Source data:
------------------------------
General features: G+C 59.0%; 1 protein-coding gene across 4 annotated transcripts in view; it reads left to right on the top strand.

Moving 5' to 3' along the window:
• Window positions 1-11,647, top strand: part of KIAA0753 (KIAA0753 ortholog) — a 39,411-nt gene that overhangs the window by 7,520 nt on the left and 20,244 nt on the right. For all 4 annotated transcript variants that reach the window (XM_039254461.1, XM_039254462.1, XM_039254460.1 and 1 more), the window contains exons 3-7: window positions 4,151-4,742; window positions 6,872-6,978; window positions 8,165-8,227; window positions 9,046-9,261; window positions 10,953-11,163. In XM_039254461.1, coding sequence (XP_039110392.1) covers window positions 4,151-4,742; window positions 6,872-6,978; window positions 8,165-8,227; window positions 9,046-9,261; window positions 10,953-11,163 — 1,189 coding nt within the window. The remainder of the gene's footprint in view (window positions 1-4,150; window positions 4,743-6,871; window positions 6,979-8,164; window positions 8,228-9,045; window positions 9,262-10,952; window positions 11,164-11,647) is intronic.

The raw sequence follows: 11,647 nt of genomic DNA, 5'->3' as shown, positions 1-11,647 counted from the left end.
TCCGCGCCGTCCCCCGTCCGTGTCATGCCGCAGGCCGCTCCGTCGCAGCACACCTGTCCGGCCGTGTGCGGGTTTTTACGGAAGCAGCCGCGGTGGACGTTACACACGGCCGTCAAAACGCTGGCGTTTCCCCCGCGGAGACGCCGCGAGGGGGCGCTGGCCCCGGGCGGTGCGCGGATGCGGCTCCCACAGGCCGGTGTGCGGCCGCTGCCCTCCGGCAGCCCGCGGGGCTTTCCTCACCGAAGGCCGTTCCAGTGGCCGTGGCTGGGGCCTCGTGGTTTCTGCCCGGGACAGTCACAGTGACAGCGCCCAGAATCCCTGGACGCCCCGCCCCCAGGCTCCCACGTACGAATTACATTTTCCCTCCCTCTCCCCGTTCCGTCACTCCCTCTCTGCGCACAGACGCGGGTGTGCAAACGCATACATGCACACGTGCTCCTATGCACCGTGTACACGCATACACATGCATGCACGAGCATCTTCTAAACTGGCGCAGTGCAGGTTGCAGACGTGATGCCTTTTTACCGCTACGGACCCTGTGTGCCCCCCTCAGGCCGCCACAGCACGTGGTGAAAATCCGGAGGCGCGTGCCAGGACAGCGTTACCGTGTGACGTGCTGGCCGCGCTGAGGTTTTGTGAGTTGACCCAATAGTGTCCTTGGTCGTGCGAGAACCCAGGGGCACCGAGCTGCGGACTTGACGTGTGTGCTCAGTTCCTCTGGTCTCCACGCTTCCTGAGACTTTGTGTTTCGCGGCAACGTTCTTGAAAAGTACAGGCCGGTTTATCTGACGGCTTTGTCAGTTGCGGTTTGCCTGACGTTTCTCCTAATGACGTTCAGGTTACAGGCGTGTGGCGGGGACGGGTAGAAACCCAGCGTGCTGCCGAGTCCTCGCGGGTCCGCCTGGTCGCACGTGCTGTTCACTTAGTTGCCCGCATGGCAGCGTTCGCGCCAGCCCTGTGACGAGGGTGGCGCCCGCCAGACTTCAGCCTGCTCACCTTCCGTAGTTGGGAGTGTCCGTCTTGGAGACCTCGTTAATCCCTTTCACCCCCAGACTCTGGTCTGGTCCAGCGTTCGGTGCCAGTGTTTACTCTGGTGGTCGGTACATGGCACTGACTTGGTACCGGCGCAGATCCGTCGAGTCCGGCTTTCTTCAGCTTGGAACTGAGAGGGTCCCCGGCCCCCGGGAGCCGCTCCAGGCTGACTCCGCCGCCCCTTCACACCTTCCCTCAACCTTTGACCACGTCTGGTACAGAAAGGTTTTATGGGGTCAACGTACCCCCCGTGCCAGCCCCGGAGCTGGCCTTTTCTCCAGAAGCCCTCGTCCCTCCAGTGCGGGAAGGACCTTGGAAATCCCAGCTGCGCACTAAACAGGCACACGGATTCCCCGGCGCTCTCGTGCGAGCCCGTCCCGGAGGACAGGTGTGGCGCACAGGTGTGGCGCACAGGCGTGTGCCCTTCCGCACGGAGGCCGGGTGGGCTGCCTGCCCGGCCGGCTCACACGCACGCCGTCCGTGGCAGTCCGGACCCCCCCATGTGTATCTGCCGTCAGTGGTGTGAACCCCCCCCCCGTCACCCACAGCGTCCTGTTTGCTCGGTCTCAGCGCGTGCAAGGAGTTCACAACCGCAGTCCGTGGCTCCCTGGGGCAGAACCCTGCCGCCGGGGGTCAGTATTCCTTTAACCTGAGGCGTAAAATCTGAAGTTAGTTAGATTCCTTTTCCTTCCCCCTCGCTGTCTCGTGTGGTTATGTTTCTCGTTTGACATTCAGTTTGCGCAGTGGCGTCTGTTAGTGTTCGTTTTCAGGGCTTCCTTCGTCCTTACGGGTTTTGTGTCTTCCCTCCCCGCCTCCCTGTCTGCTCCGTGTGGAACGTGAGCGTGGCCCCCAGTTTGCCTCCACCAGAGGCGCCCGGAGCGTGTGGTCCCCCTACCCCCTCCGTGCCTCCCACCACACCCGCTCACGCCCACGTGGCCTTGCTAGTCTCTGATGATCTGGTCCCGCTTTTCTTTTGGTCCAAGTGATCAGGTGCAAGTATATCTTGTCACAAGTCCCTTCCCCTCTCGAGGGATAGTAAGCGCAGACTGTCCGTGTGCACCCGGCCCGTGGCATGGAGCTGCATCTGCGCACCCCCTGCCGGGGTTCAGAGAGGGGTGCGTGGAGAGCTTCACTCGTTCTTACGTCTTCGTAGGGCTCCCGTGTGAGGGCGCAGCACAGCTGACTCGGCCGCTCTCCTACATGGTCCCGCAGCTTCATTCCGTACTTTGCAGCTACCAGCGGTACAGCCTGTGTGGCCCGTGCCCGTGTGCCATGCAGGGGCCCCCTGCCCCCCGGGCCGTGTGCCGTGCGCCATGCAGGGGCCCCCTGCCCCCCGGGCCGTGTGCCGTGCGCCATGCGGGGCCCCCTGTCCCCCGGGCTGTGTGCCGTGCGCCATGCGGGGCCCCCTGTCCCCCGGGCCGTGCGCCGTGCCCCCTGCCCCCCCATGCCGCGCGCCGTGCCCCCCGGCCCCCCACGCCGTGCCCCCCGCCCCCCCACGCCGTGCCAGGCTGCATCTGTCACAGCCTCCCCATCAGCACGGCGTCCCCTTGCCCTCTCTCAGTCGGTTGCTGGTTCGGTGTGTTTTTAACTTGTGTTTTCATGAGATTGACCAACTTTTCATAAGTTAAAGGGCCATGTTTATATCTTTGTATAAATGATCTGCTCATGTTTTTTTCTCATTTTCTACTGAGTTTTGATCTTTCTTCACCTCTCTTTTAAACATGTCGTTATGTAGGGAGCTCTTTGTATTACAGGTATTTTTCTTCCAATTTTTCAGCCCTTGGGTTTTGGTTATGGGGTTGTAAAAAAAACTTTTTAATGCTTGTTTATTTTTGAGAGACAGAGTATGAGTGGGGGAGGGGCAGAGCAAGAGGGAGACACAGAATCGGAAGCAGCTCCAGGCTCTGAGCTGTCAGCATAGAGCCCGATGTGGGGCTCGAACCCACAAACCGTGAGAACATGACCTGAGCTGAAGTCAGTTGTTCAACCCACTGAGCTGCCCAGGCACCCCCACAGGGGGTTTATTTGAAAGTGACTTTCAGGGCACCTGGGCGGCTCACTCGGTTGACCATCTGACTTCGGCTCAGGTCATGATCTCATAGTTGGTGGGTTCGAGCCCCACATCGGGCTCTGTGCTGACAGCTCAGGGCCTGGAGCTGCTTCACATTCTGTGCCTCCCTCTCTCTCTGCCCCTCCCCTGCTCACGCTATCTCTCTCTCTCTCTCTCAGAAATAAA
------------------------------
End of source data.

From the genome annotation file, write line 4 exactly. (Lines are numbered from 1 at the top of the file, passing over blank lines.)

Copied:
The raw sequence follows: 11,647 nt of genomic DNA, 5'->3' as shown, positions 1-11,647 counted from the left end.